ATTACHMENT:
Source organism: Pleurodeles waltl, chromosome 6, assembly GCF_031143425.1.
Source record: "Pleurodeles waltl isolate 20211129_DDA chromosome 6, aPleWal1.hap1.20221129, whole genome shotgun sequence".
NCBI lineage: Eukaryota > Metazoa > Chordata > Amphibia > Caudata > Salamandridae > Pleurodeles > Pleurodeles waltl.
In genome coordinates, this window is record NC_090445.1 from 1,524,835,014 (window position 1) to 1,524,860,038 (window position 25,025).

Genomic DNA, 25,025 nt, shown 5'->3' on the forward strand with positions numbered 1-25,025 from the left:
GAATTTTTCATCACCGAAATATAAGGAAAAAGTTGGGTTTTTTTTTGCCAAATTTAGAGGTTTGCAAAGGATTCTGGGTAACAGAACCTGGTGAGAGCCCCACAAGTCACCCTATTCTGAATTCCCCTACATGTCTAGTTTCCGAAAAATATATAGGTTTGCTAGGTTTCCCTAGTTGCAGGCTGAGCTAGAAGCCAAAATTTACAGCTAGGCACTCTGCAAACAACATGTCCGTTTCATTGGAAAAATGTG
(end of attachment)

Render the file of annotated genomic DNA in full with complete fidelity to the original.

Source organism: Pleurodeles waltl, chromosome 6, assembly GCF_031143425.1.
Source record: "Pleurodeles waltl isolate 20211129_DDA chromosome 6, aPleWal1.hap1.20221129, whole genome shotgun sequence".
NCBI lineage: Eukaryota > Metazoa > Chordata > Amphibia > Caudata > Salamandridae > Pleurodeles > Pleurodeles waltl.
In genome coordinates, this window is record NC_090445.1 from 1,524,835,014 (window position 1) to 1,524,860,038 (window position 25,025).

Genomic DNA, 25,025 nt, shown 5'->3' on the forward strand with positions numbered 1-25,025 from the left:
GAATTTTTCATCACCGAAATATAAGGAAAAAGTTGGGTTTTTTTTTGCCAAATTTAGAGGTTTGCAAAGGATTCTGGGTAACAGAACCTGGTGAGAGCCCCACAAGTCACCCTATTCTGAATTCCCCTACATGTCTAGTTTCCGAAAAATATATAGGTTTGCTAGGTTTCCCTAGTTGCAGGCTGAGCTAGAAGCCAAAATTTACAGCTAGGCACTCTGCAAACAACATGTCCGTTTCATTGGAAAAATGTG